MANILA -- Philippine households generate about 40,000 tons of waste per day, enough to fill up to 100 Olympic-sized swimming pools every single day.
Of this volume, 50 percent can be composted, while 25 percent, which are made up of plastics, are recyclable.
For Environment Undersecretary Benny Antiporda, the waste is not the problem, but rather, it is the Filipinos' lack of discipline to segregate and reduce waste.
"The real problem is the people. The plastic people. These are the problem of the country and we're addressing it; at the same time we're trying to come up also with minimizing the use of plastic," he said.
He also noted that because of a lack of information and awareness, most solid wastes are contaminated due to mixing of wastes.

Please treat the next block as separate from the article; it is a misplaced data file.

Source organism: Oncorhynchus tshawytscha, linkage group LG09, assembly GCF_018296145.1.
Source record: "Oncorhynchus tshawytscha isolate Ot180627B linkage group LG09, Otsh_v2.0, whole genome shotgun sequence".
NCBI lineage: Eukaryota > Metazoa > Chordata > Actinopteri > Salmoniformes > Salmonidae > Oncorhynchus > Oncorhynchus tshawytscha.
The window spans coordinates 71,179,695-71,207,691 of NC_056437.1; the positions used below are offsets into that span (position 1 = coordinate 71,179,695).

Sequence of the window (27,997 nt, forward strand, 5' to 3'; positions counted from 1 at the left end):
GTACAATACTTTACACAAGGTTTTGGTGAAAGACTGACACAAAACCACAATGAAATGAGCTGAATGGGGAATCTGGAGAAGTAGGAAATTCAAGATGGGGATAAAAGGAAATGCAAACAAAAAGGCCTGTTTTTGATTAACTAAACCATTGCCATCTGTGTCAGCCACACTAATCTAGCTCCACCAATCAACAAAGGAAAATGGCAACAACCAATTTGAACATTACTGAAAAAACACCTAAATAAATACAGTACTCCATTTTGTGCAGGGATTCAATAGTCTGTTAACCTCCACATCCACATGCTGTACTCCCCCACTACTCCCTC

"Sad to say without a proper information and awareness of the people, most of our solid waste are contaminated because of the mixed waste and what we're trying to push right now is a proper outsourced segregation. So we need to push for more information and education campaign so that people will know how to make this into something useful," Antiporda added.
Multinational company Geocycle is working with the Philippine government to make its waste management more sustainable. It uses state-of-the-art technology to process collected waste from households and convert them into cement.
Geocycle's project manager Alan Cuyno said achieving a zero-waste future all starts with the community.
"It's a consolidated effort, everyone should pitch in. First and foremost we already have a law on solid waste management which says segregation at source should be done on a very simple layman's term," he said.
"Next should be the discipline of all the households really doing the segregation... I would say the full value chain on the waste management business, each and every step should be addressed properly," Cuyno added.